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TAMPA, Fla. (WFLA) — Tropical Storm Larry strengthened into Hurricane Larry over the eastern Atlantic Ocean Thursday, the National Hurricane Center said in its 5 a.m. advisory.
Larry is one of three systems forecasters are watching Thursday morning, with Post-Tropical Cyclone Ida over the northeastern United States and a disturbance in the Caribbean that is also being monitored.
Tropical Storm Larry
Larry strengthened into a hurricane hundreds of miles off the Cabo Verde Islands Thursday morning.
At 5 a.m. ET, the system was located about 545 miles west-northwest of the Cabo Verde Islands with maximum sustained winds of 75 miles per hour. It was moving west at 20 mph. It had hurricane-force winds extending outward up to 15 miles from the storm’s center.
“A gradual turn toward the west-northwest and a decrease in forward speed are expected Friday
and Friday night. A slightly slower west-northwestward motion is expected on Saturday,” the hurricane center said.
Post-Tropical Cyclone Ida
The NHC has stopped issuing advisories on Ida, which became a post-tropical cyclone on Wednesday. The system is now being monitored by the National Weather Service Weather Prediction Center.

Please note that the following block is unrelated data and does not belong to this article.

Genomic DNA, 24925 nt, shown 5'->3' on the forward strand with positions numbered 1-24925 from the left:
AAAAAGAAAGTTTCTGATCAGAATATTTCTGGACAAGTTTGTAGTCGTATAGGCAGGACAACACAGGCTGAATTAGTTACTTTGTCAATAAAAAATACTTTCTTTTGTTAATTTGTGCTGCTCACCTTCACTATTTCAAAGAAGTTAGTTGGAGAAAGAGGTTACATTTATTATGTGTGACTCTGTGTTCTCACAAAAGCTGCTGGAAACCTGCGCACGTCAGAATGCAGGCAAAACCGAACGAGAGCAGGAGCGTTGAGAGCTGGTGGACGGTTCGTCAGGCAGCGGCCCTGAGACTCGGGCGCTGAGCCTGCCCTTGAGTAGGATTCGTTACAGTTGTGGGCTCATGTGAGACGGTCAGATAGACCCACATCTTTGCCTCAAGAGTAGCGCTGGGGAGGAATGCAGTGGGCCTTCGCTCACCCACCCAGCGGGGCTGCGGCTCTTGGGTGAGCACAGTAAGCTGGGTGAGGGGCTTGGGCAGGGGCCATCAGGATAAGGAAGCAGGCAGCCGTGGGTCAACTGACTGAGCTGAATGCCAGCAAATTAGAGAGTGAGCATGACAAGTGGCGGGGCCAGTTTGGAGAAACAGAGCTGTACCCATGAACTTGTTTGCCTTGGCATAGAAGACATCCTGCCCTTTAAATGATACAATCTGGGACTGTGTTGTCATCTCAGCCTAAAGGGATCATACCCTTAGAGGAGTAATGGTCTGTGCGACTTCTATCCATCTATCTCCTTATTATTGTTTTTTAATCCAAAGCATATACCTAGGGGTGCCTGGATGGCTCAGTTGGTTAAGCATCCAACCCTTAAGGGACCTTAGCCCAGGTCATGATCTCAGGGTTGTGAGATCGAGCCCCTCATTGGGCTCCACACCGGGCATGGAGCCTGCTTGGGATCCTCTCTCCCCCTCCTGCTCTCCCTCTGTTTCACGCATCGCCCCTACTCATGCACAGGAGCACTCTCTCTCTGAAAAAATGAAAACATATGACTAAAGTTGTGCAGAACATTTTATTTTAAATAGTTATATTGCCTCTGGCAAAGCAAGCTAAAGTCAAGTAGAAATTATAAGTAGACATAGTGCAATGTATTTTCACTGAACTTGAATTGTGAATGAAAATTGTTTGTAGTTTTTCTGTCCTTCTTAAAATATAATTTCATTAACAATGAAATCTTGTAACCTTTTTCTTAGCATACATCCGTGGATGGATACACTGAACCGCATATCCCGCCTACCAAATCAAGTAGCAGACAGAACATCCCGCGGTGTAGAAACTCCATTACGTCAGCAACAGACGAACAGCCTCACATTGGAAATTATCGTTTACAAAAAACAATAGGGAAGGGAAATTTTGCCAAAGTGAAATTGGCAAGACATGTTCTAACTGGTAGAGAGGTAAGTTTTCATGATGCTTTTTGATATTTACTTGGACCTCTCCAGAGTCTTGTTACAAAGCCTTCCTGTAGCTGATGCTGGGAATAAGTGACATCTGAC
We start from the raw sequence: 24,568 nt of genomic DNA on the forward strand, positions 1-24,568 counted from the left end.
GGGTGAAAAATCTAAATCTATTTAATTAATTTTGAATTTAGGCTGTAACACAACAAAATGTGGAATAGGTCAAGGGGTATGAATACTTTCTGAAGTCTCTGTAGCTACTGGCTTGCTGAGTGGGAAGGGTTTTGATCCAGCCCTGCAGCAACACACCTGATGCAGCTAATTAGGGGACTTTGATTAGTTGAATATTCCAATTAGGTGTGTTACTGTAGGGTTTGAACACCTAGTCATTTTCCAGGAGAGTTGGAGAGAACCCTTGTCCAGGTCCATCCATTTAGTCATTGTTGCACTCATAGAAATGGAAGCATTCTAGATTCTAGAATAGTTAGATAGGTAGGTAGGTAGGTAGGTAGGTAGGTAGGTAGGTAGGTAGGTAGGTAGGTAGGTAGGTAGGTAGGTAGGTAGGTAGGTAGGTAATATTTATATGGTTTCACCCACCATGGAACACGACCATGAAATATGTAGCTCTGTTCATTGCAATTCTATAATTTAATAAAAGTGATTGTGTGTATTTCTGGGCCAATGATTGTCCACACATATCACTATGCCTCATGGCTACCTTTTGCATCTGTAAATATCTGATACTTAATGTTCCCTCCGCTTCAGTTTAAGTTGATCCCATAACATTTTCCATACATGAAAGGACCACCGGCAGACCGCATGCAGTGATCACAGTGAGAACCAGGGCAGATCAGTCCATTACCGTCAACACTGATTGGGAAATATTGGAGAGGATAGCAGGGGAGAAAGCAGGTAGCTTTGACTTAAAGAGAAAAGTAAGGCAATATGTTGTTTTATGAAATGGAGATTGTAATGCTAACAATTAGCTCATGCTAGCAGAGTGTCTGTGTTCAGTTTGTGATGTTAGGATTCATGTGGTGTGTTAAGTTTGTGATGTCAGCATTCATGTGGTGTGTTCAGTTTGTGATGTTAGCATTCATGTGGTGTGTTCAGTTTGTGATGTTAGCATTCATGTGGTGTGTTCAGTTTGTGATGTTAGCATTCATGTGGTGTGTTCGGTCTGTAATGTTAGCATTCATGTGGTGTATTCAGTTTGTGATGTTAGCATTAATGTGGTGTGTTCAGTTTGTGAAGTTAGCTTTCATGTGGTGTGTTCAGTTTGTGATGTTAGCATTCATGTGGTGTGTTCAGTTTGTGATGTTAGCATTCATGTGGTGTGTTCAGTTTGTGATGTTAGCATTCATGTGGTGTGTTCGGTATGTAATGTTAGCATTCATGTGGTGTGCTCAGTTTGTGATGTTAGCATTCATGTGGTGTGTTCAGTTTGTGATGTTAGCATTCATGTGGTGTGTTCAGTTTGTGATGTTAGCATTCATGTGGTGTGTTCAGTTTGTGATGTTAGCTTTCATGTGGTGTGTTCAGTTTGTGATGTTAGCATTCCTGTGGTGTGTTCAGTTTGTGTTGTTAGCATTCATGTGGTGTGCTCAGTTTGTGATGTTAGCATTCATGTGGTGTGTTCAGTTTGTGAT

Days after making landfall, what was left of Ida blew through the mid-Atlantic states, spinning up at least two tornadoes, and triggering massive flooding across the Northeast. The storm dumped record-breaking amounts of rain on the region. New York’s Central Park and Newark, New Jersey both set record daily rainfall amounts Wednesday.
Ida is being blamed for eight deaths in New York and New Jersey according to reports from the New York City Police Department and the Mayor Hector Lora of Passaic, New Jersey.
The storm’s remnants are forecast to travel northeastward into the Gulf of Maine Thursday. Flash flooding will continue in southeastern New England with another two to four hours of heavy rain, the NWS said.
The NHC is also keeping an eye on an area of low pressure over the southwestern Caribbean Sea that is producing disorganized showers.
According to the NHC, some slow development of the disturbance is possible in the coming days if it stays over open water as it moves near the coast of Central America. After that, the system could have another chance for gradual development in the southwestern Gulf of Mexico.
The NHC has given the system a low 20 percent chance of development.